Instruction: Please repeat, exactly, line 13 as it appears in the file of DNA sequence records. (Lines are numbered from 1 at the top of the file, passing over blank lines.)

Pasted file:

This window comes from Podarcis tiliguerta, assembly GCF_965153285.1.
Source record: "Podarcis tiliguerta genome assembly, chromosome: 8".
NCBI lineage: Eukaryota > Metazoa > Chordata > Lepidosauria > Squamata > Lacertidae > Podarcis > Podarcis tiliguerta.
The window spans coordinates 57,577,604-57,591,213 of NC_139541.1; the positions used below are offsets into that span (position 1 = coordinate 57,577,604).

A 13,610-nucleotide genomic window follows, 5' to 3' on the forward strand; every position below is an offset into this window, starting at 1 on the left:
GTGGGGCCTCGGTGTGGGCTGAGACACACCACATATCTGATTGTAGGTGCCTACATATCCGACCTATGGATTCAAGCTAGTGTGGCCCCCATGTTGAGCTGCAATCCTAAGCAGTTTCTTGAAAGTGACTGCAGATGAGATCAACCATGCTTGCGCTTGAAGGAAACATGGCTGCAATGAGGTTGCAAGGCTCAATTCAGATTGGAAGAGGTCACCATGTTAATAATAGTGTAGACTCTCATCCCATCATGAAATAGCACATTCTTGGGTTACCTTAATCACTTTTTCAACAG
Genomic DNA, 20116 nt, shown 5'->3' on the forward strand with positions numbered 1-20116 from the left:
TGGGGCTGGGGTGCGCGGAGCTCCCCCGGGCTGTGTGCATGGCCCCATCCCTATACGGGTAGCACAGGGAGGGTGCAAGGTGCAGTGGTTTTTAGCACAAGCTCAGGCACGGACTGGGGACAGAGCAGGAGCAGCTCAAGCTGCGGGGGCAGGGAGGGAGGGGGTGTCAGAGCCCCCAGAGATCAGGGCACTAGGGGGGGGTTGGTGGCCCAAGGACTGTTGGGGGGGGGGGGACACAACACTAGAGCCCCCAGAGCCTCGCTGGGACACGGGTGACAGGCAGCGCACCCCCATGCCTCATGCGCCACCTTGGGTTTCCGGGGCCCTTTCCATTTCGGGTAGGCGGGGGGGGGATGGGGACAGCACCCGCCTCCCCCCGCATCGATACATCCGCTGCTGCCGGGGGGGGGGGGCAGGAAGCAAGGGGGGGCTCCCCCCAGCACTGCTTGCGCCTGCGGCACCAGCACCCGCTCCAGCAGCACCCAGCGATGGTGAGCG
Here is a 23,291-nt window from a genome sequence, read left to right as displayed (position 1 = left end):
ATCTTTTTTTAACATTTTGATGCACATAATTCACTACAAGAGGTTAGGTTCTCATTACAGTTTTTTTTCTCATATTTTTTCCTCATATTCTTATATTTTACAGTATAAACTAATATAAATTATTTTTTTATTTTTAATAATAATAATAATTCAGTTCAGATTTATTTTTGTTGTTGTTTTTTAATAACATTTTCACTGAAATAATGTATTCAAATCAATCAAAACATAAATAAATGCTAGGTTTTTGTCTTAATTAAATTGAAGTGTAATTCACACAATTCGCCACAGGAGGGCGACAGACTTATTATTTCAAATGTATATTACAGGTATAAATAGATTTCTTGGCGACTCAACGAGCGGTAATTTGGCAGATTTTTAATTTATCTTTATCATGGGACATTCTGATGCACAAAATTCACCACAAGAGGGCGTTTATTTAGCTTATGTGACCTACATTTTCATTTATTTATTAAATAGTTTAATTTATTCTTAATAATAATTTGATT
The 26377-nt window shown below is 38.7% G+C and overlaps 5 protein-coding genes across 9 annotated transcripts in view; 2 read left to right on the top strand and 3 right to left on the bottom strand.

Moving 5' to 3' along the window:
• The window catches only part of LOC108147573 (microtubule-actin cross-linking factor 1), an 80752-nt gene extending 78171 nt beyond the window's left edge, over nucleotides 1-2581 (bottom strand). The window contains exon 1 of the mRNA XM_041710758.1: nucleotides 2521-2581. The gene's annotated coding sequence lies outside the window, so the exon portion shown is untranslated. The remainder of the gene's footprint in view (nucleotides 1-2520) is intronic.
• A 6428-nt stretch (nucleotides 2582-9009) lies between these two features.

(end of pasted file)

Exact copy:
• The window catches only part of LOC108147573 (microtubule-actin cross-linking factor 1), an 80752-nt gene extending 78171 nt beyond the window's left edge, over nucleotides 1-2581 (bottom strand). The window contains exon 1 of the mRNA XM_041710758.1: nucleotides 2521-2581. The gene's annotated coding sequence lies outside the window, so the exon portion shown is untranslated. The remainder of the gene's footprint in view (nucleotides 1-2520) is intronic.